By Melia Sigmon, Photographer
Nearly 30 students traveled to the Democratic and Republican National Conventions to learn about America’s political process. High Point University sponsored The American Dream Project to determine if the dream was still, in fact, achievable.
When asked about his participation in this project, Kyle Berube, a sophomore and Media Fellow at HPU, said, “It made me gain an interest in politics. Up until then, I did not care so much about politics, but I understand now that someone as little as me can make a difference in the polls. As long as you are truly passionate about what you believe in; it will stand out. I now am more excited and willing to vote than I ever have been before.” He also strongly encouraged students to register to vote. The American Dream Project similarly affected another student, sophomore Kelly Schwab. She said, “It played a big role in my life. Before this project, I was apathetic towards politics. I have now realized how much it affects me and that I really should care about these issues. I will definitely be doing even more research before I cast my vote in November.”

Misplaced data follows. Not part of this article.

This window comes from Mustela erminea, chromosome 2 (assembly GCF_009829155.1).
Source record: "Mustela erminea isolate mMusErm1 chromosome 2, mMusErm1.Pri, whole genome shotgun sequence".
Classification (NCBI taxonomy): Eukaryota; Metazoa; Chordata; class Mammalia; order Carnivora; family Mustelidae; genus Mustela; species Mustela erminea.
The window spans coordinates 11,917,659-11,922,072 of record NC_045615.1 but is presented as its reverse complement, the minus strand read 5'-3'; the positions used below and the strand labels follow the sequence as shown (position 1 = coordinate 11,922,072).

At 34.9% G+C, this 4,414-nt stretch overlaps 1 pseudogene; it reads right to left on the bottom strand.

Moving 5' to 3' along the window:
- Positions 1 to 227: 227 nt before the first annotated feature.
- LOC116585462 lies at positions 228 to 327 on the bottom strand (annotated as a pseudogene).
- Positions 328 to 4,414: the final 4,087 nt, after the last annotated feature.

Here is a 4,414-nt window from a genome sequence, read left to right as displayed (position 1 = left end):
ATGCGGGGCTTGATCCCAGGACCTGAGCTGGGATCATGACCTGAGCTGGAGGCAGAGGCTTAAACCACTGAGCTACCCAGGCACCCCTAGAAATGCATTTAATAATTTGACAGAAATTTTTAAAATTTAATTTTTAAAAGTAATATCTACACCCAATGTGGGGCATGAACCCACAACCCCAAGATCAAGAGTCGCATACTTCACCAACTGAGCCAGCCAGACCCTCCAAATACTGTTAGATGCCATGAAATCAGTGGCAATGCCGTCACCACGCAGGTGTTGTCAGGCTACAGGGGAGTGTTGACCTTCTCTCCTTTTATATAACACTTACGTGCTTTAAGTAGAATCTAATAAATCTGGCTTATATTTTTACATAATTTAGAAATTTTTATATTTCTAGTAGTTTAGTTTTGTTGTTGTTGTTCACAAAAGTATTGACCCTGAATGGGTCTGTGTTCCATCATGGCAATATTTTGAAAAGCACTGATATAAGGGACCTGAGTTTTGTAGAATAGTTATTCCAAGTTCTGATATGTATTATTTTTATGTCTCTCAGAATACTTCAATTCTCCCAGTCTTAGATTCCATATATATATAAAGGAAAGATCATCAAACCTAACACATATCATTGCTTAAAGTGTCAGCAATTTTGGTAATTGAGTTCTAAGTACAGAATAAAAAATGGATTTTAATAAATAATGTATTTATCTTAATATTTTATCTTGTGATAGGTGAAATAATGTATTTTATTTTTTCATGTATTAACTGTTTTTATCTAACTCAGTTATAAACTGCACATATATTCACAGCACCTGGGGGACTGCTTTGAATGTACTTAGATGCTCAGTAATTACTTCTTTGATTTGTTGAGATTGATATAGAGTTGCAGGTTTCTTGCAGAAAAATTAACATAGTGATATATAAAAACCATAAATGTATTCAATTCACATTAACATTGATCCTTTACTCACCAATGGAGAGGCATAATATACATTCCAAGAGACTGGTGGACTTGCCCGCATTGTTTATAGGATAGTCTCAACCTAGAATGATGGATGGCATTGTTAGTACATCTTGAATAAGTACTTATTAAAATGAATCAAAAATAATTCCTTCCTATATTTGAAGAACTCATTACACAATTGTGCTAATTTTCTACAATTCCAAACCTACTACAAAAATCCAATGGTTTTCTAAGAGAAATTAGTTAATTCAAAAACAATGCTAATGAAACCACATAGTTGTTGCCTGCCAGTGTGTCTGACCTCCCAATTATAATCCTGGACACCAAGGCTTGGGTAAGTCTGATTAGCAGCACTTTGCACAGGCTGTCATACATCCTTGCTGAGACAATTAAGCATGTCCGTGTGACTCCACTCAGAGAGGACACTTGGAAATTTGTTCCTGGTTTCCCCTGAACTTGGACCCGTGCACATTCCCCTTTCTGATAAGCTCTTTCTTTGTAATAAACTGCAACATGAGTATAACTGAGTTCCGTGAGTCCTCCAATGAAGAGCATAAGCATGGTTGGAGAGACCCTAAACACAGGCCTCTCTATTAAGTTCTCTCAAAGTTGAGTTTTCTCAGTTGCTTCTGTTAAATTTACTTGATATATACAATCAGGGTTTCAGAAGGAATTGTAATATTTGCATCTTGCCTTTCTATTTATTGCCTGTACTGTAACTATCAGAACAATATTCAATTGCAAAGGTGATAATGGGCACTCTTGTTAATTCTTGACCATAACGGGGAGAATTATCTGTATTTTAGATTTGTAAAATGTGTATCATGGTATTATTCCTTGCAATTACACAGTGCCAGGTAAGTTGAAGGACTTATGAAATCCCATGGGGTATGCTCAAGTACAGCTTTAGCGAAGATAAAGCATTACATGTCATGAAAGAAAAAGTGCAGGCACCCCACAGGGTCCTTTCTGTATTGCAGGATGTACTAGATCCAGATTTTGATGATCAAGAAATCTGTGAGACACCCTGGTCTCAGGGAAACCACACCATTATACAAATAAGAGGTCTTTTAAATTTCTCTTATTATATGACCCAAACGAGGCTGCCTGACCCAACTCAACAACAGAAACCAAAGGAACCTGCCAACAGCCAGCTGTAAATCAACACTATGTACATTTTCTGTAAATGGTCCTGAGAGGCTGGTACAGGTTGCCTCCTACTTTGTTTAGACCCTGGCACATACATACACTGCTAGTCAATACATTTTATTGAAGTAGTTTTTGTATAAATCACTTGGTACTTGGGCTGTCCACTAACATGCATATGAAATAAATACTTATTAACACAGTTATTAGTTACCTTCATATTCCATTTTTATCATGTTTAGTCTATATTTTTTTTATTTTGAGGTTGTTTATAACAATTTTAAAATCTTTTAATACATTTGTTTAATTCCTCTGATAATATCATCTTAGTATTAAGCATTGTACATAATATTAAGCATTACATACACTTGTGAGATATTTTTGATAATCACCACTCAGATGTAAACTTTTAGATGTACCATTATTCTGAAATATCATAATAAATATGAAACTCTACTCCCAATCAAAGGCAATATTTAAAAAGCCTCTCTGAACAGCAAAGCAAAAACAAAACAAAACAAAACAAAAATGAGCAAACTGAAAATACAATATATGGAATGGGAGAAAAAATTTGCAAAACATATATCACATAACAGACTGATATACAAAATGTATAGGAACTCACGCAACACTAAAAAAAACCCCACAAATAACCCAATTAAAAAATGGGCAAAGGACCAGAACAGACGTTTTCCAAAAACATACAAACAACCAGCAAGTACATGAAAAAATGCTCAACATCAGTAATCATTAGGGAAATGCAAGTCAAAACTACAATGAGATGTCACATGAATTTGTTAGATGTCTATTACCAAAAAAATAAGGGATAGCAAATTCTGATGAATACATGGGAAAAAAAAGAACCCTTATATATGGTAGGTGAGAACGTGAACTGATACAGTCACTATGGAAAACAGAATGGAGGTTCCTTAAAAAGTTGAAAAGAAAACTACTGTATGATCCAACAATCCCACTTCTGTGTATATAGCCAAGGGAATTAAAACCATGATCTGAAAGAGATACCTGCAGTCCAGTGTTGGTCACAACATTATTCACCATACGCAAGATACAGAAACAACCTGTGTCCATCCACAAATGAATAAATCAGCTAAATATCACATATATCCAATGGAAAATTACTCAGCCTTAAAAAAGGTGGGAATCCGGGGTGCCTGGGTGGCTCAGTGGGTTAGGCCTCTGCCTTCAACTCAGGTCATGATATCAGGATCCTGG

Students met many political figures, such as Condoleezza Rice and Marco Rubio and celebrities like Diane Sawyer and Jessica Alba. They also had the opportunity to meet family members of big-name political leaders, like the Romney sons and Chelsea Clinton. One person they met, actor Kal Penn, stood out because of his boundless knowledge and well-educated opinions on topics in American politics. Berube says his work in the Obama campaign and in the White House makes him a perfect representation for the youth of America.
Students who went to the Republican National Convention got to tour the C-SPAN facility, which was set up by Peter Kiley. This facility houses all the major press organizations such as CBS, The New York Times and Twitter. Soon after, they toured the Tampa Bay Times Forum and got to walk through their Sky Box.
The whole purpose of their project was to determine if the American dream is still achievable. So is it? According to Schwab, who went to both conventions, it is.
“I heard so many successful people speak and so many came from an underprivileged place. They were examples that nearly anything is achievable.”
Sophomore Summer Tonsfeldt felt equally optimistic on the subject. “Yes, it’s still achievable because America believes it is. The passion of those attending the speeches at the RNC was so evident.”